We have developed some materials for teachers and youth workers to prepare and assist children and young people to complete the survey:

The ‘Rights Here, Right Now’ survey is being conducted by Youth@CLC, with assistance from the Children’s Law Centre, Dr Deena Haydon and Save the Children NI

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Equality Commission To Investigate High Street Voucher Scheme

19 December 2021

The Equality Commission has decided to authorise an investigation into the High Street Voucher Scheme. The investigation follows a complaint from a young person, under 18, who alleged that the Department for the Economy failed to comply with its approved equality scheme when making the decision to exclude under 18s. The young person has been assisted in their complaint by the Children’s Law Centre.

Claire Kemp, Policy Officer at the Children’s Law Centre said: “Decision makers have a duty to ensure the decisions they make do not adversely impact or discriminate against sections of the population. This includes children and young people. To ensure they avoid making decisions that discriminate they have to carry out an equality screening exercise at the earliest opportunity. In this case it was clear the Department for the Economy failed to do that.

“We’re happy to assist this young person in their complaint and are pleased the Equality Commission has authorised an investigation. The Department was in the position to publicly announce the High Street Voucher Scheme in February 2021 but evidently failed to carry out an equality screening exercise until the young person complained. In fact, the screening document provided to the young person was completed, signed off and published on the same day as the response to their complaint on 10th September 2021. This was not the earliest opportunity as is required, it was an afterthought.

“Children and young people under the age of 18 play a vital role in our society. They contribute to the economy, play a crucial role in many parts of the high street economy and played a key role in navigating our way through some of the darkest months of the pandemic. Rather than treat them as an afterthought, we should be looking at ways to include them in the recovery.

“What chance do children and young people have against discrimination if Executive departments fail to uphold even their own equality duties?”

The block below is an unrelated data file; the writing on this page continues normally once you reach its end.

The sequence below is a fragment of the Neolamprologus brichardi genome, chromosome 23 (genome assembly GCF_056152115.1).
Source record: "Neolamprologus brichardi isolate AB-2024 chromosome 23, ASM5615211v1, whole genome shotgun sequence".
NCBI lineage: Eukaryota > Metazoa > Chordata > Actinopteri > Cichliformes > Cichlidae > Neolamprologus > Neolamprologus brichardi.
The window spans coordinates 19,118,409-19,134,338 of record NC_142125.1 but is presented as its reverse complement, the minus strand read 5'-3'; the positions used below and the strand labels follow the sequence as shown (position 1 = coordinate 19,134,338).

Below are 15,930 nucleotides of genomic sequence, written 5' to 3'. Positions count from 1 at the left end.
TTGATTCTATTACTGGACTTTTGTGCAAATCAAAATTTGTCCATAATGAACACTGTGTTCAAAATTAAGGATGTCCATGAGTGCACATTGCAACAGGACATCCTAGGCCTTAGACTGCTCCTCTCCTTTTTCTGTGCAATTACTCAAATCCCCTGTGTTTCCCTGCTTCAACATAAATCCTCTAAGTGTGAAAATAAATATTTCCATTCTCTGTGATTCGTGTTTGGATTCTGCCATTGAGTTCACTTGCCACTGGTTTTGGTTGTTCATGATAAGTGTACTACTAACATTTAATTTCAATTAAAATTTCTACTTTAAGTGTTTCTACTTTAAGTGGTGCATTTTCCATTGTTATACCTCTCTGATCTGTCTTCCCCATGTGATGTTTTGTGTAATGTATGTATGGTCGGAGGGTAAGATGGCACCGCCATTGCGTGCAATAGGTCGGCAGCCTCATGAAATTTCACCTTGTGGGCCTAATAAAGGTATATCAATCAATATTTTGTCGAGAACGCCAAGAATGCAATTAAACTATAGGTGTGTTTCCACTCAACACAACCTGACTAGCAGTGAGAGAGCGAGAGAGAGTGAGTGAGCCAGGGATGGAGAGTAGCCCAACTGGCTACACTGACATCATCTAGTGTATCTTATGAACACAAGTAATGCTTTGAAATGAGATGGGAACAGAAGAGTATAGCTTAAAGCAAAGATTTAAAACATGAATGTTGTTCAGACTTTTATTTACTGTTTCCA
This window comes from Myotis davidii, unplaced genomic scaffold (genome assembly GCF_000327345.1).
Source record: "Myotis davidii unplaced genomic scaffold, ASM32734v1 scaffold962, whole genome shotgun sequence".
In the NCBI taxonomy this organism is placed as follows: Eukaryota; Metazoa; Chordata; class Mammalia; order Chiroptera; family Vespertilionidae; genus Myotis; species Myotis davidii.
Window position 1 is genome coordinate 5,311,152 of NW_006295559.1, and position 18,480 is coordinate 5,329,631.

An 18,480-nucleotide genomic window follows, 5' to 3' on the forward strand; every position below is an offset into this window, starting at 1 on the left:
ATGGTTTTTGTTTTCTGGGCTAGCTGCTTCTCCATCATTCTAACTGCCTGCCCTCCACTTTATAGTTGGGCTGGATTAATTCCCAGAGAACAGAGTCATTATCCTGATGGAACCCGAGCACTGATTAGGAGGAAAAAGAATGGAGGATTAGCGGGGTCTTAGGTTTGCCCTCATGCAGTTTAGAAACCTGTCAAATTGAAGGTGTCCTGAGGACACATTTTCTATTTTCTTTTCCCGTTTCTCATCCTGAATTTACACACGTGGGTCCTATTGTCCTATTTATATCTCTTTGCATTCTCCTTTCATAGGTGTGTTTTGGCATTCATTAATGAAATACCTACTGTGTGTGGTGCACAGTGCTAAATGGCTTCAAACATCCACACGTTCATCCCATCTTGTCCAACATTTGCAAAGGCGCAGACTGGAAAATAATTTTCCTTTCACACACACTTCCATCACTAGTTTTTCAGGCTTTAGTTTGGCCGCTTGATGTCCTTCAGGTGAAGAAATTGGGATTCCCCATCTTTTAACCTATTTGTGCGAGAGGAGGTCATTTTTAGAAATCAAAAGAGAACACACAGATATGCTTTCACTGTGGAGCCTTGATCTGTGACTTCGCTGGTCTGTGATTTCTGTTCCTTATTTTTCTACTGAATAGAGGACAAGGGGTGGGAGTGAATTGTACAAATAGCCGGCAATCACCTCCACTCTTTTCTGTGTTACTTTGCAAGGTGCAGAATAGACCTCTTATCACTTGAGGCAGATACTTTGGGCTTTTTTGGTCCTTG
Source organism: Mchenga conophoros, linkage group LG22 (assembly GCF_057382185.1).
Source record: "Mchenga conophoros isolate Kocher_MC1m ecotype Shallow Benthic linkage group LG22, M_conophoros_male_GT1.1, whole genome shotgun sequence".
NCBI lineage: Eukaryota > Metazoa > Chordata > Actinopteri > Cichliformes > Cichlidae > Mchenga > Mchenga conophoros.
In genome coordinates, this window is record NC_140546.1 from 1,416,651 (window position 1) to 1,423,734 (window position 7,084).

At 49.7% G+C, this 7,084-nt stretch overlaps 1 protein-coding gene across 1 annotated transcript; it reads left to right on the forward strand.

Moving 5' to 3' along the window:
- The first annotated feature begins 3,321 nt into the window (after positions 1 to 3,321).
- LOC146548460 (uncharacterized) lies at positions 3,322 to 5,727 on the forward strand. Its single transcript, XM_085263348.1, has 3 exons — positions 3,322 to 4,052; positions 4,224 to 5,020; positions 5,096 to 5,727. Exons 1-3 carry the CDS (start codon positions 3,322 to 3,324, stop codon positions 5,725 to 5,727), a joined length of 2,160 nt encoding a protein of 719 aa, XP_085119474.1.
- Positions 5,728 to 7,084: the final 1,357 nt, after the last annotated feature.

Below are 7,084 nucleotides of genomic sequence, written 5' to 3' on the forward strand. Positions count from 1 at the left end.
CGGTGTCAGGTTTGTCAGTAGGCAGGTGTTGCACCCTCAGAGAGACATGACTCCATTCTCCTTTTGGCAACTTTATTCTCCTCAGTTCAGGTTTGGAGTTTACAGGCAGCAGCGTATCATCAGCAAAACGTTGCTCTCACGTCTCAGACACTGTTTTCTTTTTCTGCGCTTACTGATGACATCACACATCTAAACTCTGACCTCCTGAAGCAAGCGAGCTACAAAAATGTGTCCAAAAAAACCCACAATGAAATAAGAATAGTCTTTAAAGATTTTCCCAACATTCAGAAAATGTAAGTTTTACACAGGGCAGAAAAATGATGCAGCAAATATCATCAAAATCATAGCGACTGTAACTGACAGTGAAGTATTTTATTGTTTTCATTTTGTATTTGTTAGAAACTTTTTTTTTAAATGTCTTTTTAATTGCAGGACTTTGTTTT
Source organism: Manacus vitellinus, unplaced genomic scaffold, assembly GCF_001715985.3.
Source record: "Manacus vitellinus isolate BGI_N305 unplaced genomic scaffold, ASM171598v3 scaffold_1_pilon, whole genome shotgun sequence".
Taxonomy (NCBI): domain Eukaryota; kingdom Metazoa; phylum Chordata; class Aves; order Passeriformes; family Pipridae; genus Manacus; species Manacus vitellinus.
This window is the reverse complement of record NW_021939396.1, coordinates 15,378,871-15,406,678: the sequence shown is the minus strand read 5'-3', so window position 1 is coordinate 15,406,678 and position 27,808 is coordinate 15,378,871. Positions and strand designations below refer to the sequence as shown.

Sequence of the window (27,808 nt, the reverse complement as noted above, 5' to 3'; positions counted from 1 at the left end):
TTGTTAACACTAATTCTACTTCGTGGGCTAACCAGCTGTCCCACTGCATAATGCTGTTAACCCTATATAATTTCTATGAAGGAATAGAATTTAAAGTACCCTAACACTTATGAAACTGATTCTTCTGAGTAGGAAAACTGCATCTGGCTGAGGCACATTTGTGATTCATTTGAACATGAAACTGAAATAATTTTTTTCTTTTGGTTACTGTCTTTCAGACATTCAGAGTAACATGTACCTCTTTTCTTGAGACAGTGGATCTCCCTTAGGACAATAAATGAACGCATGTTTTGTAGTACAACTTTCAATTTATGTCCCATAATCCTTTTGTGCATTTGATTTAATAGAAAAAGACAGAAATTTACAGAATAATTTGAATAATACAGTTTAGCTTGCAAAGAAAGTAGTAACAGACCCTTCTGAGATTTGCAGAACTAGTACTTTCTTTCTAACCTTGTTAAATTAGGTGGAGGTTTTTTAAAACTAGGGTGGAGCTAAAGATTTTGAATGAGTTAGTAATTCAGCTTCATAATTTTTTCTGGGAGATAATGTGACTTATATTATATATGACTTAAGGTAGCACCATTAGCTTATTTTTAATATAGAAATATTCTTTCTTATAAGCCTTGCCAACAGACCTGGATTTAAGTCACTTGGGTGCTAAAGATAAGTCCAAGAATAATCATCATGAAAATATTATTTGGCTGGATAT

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Heightened Risk of Child Trafficking “Deeply Concerning”

01 December 2021

Speaking ahead of the 2021 Children’s Law Centre Annual Lecture, UN Special Rapporteur on Trafficking in Persons Especially in Women and Children, Professor Siobhán Mullally has raised her fears that the Nationality and Borders Bill will heighten the risk of trafficking and re-trafficking for child refugees.

Professor Mullally’s lecture will be delivered on Thursday 2nd December at 3:30pm and is titled ‘Responding to Child Trafficking: Rights Vs Rhetoric’. The lecture comes only a week after at least 27 people, including children, drowned crossing the English Channel. Following the tragedy, the UK Home Office was widely criticised for its hostile environment towards refugees and asylum seekers.

Speaking ahead of the lecture, Professor Mullally said: “The Nationality and Borders Bill is deeply concerning in its hostile approach towards refugees and asylum seekers. Immigration practitioners and human rights organisations have consistently raised concerns that the identification of victims of trafficking will become more difficult. Indeed, the Independent Anti-Slavery Commissioner has also made this very point. I have also officially written to the UK authorities, along with other relevant Special Rapporteurs, to highlight my concerns about the Nationality and Borders Bill and its compliance with the State’s obligations under international law to prevent trafficking in persons.

“There is little doubt that the risk of trafficking or re-trafficking will increase as a result of this Bill, particularly in relation to children. It will make it more difficult to identify victims or potential victims of trafficking, with changes to the ‘reasonable grounds threshold’ particularly concerning. It will also weaken access to services that meet the complex individual needs of victims of trafficking, and potentially treat child refugees as criminals.

“There is an established international rights framework set up to protect refugees and prevent trafficking. Such serious departure from this framework, coupled with the current rhetoric towards refugees, will have devastating consequences for people, including very vulnerable and traumatised children. Rather than address the refugee crisis and tackle trafficking, the Nationality and Borders Bill is a gift to people smugglers.”

Paddy Kelly, Director at the Children’s Law Centre added: “We are very pleased that Professor Mullally agreed to deliver our 2021 Annual Lecture. It comes at a critical moment where much of the good work carried out in this jurisdiction to tackle the causes and effects of child trafficking could be undone. It also highlights the importance of a strong rights framework, including domestic implementation of those rights in the protection of children. Just last week we witnessed the terrible impact of the failure to protect the rights of refugees and asylum seekers. Until we recommit to the 1951 Refugee Convention and the UN Convention on the Rights of the Child, we will continue to fail child refugees.”

Download our briefing paper on the Nationality and Borders Bill